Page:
the old guard who had carried the burden of the Indian missionary work so many years began to lay down their arms.
The names which had emerged as foremost in assisting the Choctaws and developing them into Christians were: Kingsbury, Copeland, Byington, and Stark.
The Choctaw Nation had been influenced by Congregationalists, Methodists, Presbyterians and other denominational groups and all had strived toward one goal – the birth of a Nation in Oklahoma Territory.
These servants of God had not only brought Christianity to the people, but they had encouraged education and formed many schools for the training of Indian youth.
Morrison The large portion of the territory of our Southern States from Florida to the Mississippi River was once occupied by the Muskogean family of Indian whose leading tribes were the Creek, Seminoles, Choctaws and Chickasaws.
The Choctaws and Chickasaws, with language and customs very much alike, occupied the major part of what is now Western Alabama, all of Mississippi and Louisiana, and Western Tennessee.
There was a tradition among these tribes that in the earliest times they lived far to the west of the Great River, and were ruled over by two brothers, Chatah and Chicksah.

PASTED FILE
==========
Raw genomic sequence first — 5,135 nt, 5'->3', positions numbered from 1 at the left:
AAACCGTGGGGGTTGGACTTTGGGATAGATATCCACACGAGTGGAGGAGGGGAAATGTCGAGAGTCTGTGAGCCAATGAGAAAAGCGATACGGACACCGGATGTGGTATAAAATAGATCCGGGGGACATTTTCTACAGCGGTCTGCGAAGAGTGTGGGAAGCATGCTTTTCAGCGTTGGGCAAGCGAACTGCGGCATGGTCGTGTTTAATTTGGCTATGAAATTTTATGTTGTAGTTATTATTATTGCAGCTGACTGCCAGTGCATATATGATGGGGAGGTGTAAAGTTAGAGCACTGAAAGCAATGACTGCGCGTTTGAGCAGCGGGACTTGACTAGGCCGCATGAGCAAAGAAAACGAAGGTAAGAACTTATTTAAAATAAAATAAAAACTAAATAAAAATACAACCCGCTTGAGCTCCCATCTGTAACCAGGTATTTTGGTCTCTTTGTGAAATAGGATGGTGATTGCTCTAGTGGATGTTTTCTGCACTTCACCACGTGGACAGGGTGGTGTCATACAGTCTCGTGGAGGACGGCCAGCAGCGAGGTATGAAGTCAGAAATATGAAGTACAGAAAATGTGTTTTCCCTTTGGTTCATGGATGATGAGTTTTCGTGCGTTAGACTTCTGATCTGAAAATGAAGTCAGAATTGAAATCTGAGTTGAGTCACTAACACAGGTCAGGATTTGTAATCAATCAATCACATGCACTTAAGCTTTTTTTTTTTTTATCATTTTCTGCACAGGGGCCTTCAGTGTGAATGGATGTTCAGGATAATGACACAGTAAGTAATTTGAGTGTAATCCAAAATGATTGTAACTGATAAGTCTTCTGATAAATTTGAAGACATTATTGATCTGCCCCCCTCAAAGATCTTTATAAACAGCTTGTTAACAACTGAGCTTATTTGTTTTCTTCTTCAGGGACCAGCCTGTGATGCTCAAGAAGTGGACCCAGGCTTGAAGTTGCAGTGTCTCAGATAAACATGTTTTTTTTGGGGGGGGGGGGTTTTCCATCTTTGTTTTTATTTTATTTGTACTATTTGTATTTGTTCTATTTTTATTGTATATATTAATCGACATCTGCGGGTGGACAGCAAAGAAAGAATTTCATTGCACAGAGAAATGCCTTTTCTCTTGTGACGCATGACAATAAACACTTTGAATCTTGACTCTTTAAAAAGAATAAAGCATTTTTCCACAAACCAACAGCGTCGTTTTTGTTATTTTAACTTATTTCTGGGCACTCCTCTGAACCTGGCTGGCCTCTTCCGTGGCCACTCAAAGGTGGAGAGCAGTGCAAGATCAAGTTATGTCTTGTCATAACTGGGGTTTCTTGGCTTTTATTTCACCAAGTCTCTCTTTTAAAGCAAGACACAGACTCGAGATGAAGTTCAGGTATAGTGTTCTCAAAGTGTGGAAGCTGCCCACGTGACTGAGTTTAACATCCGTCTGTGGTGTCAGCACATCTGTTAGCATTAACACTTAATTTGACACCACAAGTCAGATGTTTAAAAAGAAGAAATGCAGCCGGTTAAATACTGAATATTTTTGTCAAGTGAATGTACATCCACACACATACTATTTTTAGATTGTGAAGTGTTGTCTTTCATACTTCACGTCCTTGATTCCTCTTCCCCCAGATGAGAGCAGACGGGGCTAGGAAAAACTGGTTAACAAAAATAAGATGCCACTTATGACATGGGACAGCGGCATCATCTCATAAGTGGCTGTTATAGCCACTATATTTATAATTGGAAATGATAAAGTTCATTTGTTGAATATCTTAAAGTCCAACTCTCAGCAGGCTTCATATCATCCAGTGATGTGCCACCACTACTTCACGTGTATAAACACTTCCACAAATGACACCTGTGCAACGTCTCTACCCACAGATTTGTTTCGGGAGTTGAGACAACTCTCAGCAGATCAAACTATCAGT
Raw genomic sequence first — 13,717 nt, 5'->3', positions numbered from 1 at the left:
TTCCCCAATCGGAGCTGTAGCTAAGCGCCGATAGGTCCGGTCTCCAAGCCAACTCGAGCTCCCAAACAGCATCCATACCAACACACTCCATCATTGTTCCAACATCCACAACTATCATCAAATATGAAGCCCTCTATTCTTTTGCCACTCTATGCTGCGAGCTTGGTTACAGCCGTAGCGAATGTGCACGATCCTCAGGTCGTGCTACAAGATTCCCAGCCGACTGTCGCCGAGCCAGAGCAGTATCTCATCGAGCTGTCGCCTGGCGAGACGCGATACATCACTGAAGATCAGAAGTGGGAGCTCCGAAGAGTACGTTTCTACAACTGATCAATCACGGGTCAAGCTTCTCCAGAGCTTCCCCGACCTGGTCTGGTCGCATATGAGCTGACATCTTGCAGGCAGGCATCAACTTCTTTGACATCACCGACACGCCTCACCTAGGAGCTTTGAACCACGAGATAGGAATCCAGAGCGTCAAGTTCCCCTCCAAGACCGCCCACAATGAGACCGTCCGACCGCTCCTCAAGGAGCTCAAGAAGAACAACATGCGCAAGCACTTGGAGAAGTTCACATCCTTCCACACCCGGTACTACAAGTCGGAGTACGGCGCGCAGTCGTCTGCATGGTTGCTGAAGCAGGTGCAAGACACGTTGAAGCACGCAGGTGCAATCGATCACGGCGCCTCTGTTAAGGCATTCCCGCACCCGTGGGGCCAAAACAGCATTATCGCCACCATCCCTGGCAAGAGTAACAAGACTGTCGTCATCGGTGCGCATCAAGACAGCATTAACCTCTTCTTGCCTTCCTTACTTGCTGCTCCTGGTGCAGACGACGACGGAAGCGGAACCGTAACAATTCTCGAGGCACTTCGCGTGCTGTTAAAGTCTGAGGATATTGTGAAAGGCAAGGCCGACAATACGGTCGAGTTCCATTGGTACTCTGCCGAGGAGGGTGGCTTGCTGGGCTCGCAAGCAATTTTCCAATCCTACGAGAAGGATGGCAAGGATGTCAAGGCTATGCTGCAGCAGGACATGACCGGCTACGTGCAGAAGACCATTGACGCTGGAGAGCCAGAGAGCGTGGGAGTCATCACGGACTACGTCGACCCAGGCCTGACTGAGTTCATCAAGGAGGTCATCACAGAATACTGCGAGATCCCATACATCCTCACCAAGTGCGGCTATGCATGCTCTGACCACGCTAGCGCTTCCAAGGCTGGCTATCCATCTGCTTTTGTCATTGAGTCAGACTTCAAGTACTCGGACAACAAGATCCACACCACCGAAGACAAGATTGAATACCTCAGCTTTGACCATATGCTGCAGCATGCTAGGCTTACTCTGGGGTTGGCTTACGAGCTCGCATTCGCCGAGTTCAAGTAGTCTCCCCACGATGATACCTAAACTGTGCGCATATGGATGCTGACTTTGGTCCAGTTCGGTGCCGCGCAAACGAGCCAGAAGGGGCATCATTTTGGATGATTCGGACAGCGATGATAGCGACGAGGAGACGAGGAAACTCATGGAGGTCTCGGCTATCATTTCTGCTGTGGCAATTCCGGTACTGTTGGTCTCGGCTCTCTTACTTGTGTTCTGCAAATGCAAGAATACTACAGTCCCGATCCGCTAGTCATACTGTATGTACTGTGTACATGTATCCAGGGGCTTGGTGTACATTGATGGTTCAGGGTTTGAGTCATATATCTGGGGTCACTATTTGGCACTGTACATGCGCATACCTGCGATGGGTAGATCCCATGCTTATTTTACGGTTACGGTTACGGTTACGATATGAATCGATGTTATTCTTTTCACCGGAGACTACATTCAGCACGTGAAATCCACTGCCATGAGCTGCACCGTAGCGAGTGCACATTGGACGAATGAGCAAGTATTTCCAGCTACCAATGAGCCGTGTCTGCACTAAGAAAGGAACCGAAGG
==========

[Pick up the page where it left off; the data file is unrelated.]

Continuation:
Being oppressed by enemies, they decided to seek a new home, and not knowing in which direction to turn, they erected a tall pole in their camp one evening and prayed to the Great Spirit that he would, during the night, incline the pole the way that they should go.
At last they came to the banks of the Great River, which they named Misha Sapokini, meaning “very old” or “beyond age.
Finally, at the banks of the Yazoo, the pole remained erect, and in commemoration of the great event, they here erected an earthen mound forty feet high, covering several acres of ground.
” This became a sort of shrine for the Indians and the name was afterwards carried over to Oklahoma and applied to the first capitol of the Choctaws in their final home.
After prayer, it was found the next day that the pole pointed towards the north, so Chicksah and his followers went to what is now the northern part of Mississippi and Western Tennessee, leaving the remainder of the people with Chatah in the south country.
De Soto felt the prowess of the Choctaws at Old Mobile, and later the Chickasaws administered crushing defeats upon the French, as they attempted to press to the north.
The Che friendly to the French, and many of the latter intermarried with these Indians, so that today some of the most notable Ches are evidently of French origin.
These Indians, always possessing some of the rudiments of civilization, welcomed the friendly advances of the English at a later date, were eager for education, and early in the nineteenth century, when the American Board of Commissioners for Foreign Missions sent missionaries to the Cherokees, the Choctaws urged that they, too, should be considered worthy of a similar favor.